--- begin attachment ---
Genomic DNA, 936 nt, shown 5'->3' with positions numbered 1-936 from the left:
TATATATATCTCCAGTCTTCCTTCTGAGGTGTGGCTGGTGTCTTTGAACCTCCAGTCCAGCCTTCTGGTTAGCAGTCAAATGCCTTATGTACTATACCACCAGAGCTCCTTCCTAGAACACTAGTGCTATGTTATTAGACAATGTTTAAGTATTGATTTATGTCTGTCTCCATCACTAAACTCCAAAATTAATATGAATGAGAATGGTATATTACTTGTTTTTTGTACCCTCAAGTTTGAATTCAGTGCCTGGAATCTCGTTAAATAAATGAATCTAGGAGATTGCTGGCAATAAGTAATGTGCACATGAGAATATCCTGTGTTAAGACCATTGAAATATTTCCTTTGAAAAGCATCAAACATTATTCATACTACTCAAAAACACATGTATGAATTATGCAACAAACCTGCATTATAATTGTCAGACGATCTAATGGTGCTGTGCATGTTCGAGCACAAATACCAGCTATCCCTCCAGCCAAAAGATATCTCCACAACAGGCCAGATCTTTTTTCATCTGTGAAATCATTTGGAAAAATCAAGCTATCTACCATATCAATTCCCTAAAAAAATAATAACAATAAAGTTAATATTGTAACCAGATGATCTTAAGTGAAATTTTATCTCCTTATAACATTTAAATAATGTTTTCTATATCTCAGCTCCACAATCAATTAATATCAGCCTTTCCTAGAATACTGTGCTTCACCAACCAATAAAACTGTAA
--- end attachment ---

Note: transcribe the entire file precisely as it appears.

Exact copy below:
Genomic DNA, 936 nt, shown 5'->3' with positions numbered 1-936 from the left:
TATATATATCTCCAGTCTTCCTTCTGAGGTGTGGCTGGTGTCTTTGAACCTCCAGTCCAGCCTTCTGGTTAGCAGTCAAATGCCTTATGTACTATACCACCAGAGCTCCTTCCTAGAACACTAGTGCTATGTTATTAGACAATGTTTAAGTATTGATTTATGTCTGTCTCCATCACTAAACTCCAAAATTAATATGAATGAGAATGGTATATTACTTGTTTTTTGTACCCTCAAGTTTGAATTCAGTGCCTGGAATCTCGTTAAATAAATGAATCTAGGAGATTGCTGGCAATAAGTAATGTGCACATGAGAATATCCTGTGTTAAGACCATTGAAATATTTCCTTTGAAAAGCATCAAACATTATTCATACTACTCAAAAACACATGTATGAATTATGCAACAAACCTGCATTATAATTGTCAGACGATCTAATGGTGCTGTGCATGTTCGAGCACAAATACCAGCTATCCCTCCAGCCAAAAGATATCTCCACAACAGGCCAGATCTTTTTTCATCTGTGAAATCATTTGGAAAAATCAAGCTATCTACCATATCAATTCCCTAAAAAAATAATAACAATAAAGTTAATATTGTAACCAGATGATCTTAAGTGAAATTTTATCTCCTTATAACATTTAAATAATGTTTTCTATATCTCAGCTCCACAATCAATTAATATCAGCCTTTCCTAGAATACTGTGCTTCACCAACCAATAAAACTGTAA